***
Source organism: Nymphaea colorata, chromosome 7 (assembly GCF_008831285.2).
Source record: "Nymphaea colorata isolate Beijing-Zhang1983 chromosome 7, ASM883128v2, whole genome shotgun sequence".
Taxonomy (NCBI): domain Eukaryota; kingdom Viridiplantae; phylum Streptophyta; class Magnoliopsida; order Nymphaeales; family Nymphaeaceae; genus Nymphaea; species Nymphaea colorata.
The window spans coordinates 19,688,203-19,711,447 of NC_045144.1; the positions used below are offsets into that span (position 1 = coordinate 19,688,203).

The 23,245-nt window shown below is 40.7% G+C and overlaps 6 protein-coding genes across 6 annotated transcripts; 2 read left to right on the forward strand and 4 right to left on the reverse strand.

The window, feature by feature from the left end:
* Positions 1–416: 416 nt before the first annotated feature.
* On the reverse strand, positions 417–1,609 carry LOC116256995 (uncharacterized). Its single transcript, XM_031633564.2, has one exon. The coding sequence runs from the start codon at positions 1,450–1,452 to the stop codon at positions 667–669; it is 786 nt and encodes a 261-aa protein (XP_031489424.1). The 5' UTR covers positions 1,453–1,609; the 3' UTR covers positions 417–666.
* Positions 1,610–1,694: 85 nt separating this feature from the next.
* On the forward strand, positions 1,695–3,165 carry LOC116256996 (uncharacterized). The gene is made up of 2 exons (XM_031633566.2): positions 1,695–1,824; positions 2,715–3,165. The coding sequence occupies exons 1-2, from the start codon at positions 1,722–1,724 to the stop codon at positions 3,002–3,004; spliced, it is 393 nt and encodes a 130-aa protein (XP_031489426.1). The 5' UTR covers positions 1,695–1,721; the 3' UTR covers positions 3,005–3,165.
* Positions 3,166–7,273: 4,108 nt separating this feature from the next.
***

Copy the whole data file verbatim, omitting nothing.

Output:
Source organism: Nymphaea colorata, chromosome 7 (assembly GCF_008831285.2).
Source record: "Nymphaea colorata isolate Beijing-Zhang1983 chromosome 7, ASM883128v2, whole genome shotgun sequence".
Taxonomy (NCBI): domain Eukaryota; kingdom Viridiplantae; phylum Streptophyta; class Magnoliopsida; order Nymphaeales; family Nymphaeaceae; genus Nymphaea; species Nymphaea colorata.
The window spans coordinates 19,688,203-19,711,447 of NC_045144.1; the positions used below are offsets into that span (position 1 = coordinate 19,688,203).

The 23,245-nt window shown below is 40.7% G+C and overlaps 6 protein-coding genes across 6 annotated transcripts; 2 read left to right on the forward strand and 4 right to left on the reverse strand.

The window, feature by feature from the left end:
* Positions 1–416: 416 nt before the first annotated feature.
* On the reverse strand, positions 417–1,609 carry LOC116256995 (uncharacterized). Its single transcript, XM_031633564.2, has one exon. The coding sequence runs from the start codon at positions 1,450–1,452 to the stop codon at positions 667–669; it is 786 nt and encodes a 261-aa protein (XP_031489424.1). The 5' UTR covers positions 1,453–1,609; the 3' UTR covers positions 417–666.
* Positions 1,610–1,694: 85 nt separating this feature from the next.
* On the forward strand, positions 1,695–3,165 carry LOC116256996 (uncharacterized). The gene is made up of 2 exons (XM_031633566.2): positions 1,695–1,824; positions 2,715–3,165. The coding sequence occupies exons 1-2, from the start codon at positions 1,722–1,724 to the stop codon at positions 3,002–3,004; spliced, it is 393 nt and encodes a 130-aa protein (XP_031489426.1). The 5' UTR covers positions 1,695–1,721; the 3' UTR covers positions 3,005–3,165.
* Positions 3,166–7,273: 4,108 nt separating this feature from the next.